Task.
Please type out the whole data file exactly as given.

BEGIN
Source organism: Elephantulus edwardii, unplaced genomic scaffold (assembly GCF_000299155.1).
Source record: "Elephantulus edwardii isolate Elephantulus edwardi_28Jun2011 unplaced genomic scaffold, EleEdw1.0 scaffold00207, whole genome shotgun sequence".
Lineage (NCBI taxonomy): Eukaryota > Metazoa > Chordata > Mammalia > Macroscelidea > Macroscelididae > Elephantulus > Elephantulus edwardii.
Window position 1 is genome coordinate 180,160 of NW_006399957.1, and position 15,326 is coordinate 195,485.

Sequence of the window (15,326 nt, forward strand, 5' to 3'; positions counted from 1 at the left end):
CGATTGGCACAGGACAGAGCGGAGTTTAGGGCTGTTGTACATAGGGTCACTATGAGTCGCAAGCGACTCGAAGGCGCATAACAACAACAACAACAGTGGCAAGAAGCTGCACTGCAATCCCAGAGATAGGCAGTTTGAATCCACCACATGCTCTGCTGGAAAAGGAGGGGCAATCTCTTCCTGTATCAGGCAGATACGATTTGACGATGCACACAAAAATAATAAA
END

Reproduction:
Source organism: Elephantulus edwardii, unplaced genomic scaffold (assembly GCF_000299155.1).
Source record: "Elephantulus edwardii isolate Elephantulus edwardi_28Jun2011 unplaced genomic scaffold, EleEdw1.0 scaffold00207, whole genome shotgun sequence".
Lineage (NCBI taxonomy): Eukaryota > Metazoa > Chordata > Mammalia > Macroscelidea > Macroscelididae > Elephantulus > Elephantulus edwardii.
Window position 1 is genome coordinate 180,160 of NW_006399957.1, and position 15,326 is coordinate 195,485.

Sequence of the window (15,326 nt, forward strand, 5' to 3'; positions counted from 1 at the left end):
CGATTGGCACAGGACAGAGCGGAGTTTAGGGCTGTTGTACATAGGGTCACTATGAGTCGCAAGCGACTCGAAGGCGCATAACAACAACAACAACAGTGGCAAGAAGCTGCACTGCAATCCCAGAGATAGGCAGTTTGAATCCACCACATGCTCTGCTGGAAAAGGAGGGGCAATCTCTTCCTGTATCAGGCAGATACGATTTGACGATGCACACAAAAATAATAAA